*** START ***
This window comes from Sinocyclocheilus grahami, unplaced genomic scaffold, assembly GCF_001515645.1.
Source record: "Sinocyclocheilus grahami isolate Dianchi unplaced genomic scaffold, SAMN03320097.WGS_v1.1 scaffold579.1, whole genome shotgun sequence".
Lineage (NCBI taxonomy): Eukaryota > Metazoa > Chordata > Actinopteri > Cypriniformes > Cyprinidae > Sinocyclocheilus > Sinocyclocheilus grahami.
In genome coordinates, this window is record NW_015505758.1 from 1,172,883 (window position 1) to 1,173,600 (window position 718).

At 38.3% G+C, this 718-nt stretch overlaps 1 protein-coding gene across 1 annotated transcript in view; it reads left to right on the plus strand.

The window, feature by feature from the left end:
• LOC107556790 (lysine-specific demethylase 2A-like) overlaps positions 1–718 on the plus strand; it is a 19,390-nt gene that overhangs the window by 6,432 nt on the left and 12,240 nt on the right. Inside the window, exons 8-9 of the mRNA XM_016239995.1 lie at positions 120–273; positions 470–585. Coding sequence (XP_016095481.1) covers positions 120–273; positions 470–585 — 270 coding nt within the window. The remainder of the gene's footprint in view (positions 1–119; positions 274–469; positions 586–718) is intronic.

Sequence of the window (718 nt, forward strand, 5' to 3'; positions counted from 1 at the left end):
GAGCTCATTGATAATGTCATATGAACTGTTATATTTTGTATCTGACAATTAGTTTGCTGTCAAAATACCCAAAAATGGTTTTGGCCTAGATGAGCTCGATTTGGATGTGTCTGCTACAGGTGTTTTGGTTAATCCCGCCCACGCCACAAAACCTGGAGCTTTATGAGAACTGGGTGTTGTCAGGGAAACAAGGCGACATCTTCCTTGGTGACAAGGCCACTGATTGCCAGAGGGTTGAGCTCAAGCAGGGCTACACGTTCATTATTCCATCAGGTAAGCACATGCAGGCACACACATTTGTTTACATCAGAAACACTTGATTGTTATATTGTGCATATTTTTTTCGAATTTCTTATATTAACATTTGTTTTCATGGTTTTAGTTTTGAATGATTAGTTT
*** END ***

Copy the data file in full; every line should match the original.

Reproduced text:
This window comes from Sinocyclocheilus grahami, unplaced genomic scaffold, assembly GCF_001515645.1.
Source record: "Sinocyclocheilus grahami isolate Dianchi unplaced genomic scaffold, SAMN03320097.WGS_v1.1 scaffold579.1, whole genome shotgun sequence".
Lineage (NCBI taxonomy): Eukaryota > Metazoa > Chordata > Actinopteri > Cypriniformes > Cyprinidae > Sinocyclocheilus > Sinocyclocheilus grahami.
In genome coordinates, this window is record NW_015505758.1 from 1,172,883 (window position 1) to 1,173,600 (window position 718).

At 38.3% G+C, this 718-nt stretch overlaps 1 protein-coding gene across 1 annotated transcript in view; it reads left to right on the plus strand.

The window, feature by feature from the left end:
• LOC107556790 (lysine-specific demethylase 2A-like) overlaps positions 1–718 on the plus strand; it is a 19,390-nt gene that overhangs the window by 6,432 nt on the left and 12,240 nt on the right. Inside the window, exons 8-9 of the mRNA XM_016239995.1 lie at positions 120–273; positions 470–585. Coding sequence (XP_016095481.1) covers positions 120–273; positions 470–585 — 270 coding nt within the window. The remainder of the gene's footprint in view (positions 1–119; positions 274–469; positions 586–718) is intronic.

Sequence of the window (718 nt, forward strand, 5' to 3'; positions counted from 1 at the left end):
GAGCTCATTGATAATGTCATATGAACTGTTATATTTTGTATCTGACAATTAGTTTGCTGTCAAAATACCCAAAAATGGTTTTGGCCTAGATGAGCTCGATTTGGATGTGTCTGCTACAGGTGTTTTGGTTAATCCCGCCCACGCCACAAAACCTGGAGCTTTATGAGAACTGGGTGTTGTCAGGGAAACAAGGCGACATCTTCCTTGGTGACAAGGCCACTGATTGCCAGAGGGTTGAGCTCAAGCAGGGCTACACGTTCATTATTCCATCAGGTAAGCACATGCAGGCACACACATTTGTTTACATCAGAAACACTTGATTGTTATATTGTGCATATTTTTTTCGAATTTCTTATATTAACATTTGTTTTCATGGTTTTAGTTTTGAATGATTAGTTT